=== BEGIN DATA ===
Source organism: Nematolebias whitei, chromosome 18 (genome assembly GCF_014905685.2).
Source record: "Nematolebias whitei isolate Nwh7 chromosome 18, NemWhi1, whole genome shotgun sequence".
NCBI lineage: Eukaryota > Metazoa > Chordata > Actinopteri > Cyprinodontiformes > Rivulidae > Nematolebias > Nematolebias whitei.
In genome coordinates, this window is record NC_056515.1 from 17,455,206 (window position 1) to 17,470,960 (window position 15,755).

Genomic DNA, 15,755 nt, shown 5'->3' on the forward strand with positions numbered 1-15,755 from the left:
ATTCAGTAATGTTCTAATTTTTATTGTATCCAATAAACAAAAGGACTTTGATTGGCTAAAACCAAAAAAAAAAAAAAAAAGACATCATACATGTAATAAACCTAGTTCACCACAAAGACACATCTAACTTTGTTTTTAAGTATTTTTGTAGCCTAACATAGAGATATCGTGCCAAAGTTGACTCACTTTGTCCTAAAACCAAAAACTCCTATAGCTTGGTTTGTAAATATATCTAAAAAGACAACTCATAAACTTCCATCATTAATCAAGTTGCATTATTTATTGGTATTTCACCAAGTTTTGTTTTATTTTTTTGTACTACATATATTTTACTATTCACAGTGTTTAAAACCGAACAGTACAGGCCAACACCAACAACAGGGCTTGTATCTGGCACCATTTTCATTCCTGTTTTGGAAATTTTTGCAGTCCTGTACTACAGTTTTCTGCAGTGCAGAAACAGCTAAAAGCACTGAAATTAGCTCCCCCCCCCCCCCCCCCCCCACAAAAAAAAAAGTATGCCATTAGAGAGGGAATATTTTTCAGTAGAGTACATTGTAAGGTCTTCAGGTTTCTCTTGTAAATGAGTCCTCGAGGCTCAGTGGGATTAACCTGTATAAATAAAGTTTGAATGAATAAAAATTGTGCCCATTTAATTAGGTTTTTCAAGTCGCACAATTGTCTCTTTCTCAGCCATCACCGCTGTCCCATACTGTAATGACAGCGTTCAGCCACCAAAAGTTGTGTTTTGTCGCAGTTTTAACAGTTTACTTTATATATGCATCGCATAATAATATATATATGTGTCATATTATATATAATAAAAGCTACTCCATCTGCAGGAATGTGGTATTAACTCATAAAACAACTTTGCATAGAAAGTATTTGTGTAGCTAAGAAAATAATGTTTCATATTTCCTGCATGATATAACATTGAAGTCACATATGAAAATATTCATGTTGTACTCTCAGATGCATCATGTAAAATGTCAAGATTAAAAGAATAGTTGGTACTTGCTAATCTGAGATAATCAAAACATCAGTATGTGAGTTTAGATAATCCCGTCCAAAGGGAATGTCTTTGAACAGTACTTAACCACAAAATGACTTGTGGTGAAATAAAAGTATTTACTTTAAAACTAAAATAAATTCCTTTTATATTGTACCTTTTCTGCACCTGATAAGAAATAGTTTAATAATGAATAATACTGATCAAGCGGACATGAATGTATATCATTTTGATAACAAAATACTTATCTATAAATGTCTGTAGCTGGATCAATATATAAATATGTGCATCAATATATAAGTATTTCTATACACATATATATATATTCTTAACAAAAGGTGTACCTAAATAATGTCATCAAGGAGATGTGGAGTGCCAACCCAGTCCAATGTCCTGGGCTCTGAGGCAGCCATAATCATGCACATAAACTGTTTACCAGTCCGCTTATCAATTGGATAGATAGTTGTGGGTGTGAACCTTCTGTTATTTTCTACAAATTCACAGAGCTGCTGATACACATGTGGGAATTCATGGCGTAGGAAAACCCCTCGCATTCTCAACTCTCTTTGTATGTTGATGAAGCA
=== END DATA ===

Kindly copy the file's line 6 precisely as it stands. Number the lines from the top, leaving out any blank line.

ATTCAGTAATGTTCTAATTTTTATTGTATCCAATAAACAAAAGGACTTTGATTGGCTAAAACCAAAAAAAAAAAAAAAAAGACATCATACATGTAATAAACCTAGTTCACCACAAAGACACATCTAACTTTGTTTTTAAGTATTTTTGTAGCCTAACATAGAGATATCGTGCCAAAGTTGACTCACTTTGTCCTAAAACCAAAAACTCCTATAGCTTGGTTTGTAAATATATCTAAAAAGACAACTCATAAACTTCCATCATTAATCAAGTTGCATTATTTATTGGTATTTCACCAAGTTTTGTTTTATTTTTTTGTACTACATATATTTTACTATTCACAGTGTTTAAAACCGAACAGTACAGGCCAACACCAACAACAGGGCTTGTATCTGGCACCATTTTCATTCCTGTTTTGGAAATTTTTGCAGTCCTGTACTACAGTTTTCTGCAGTGCAGAAACAGCTAAAAGCACTGAAATTAGCTCCCCCCCCCCCCCCCCCCCCACAAAAAAAAAAGTATGCCATTAGAGAGGGAATATTTTTCAGTAGAGTACATTGTAAGGTCTTCAGGTTTCTCTTGTAAATGAGTCCTCGAGGCTCAGTGGGATTAACCTGTATAAATAAAGTTTGAATGAATAAAAATTGTGCCCATTTAATTAGGTTTTTCAAGTCGCACAATTGTCTCTTTCTCAGCCATCACCGCTGTCCCATACTGTAATGACAGCGTTCAGCCACCAAAAGTTGTGTTTTGTCGCAGTTTTAACAGTTTACTTTATATATGCATCGCATAATAATATATATATGTGTCATATTATATATAATAAAAGCTACTCCATCTGCAGGAATGTGGTATTAACTCATAAAACAACTTTGCATAGAAAGTATTTGTGTAGCTAAGAAAATAATGTTTCATATTTCCTGCATGATATAACATTGAAGTCACATATGAAAATATTCATGTTGTACTCTCAGATGCATCATGTAAAATGTCAAGATTAAAAGAATAGTTGGTACTTGCTAATCTGAGATAATCAAAACATCAGTATGTGAGTTTAGATAATCCCGTCCAAAGGGAATGTCTTTGAACAGTACTTAACCACAAAATGACTTGTGGTGAAATAAAAGTATTTACTTTAAAACTAAAATAAATTCCTTTTATATTGTACCTTTTCTGCACCTGATAAGAAATAGTTTAATAATGAATAATACTGATCAAGCGGACATGAATGTATATCATTTTGATAACAAAATACTTATCTATAAATGTCTGTAGCTGGATCAATATATAAATATGTGCATCAATATATAAGTATTTCTATACACATATATATATATTCTTAACAAAAGGTGTACCTAAATAATGTCATCAAGGAGATGTGGAGTGCCAACCCAGTCCAATGTCCTGGGCTCTGAGGCAGCCATAATCATGCACATAAACTGTTTACCAGTCCGCTTATCAATTGGATAGATAGTTGTGGGTGTGAACCTTCTGTTATTTTCTACAAATTCACAGAGCTGCTGATACACATGTGGGAATTCATGGCGTAGGAAAACCCCTCGCATTCTCAACTCTCTTTGTATGTTGATGAAGCA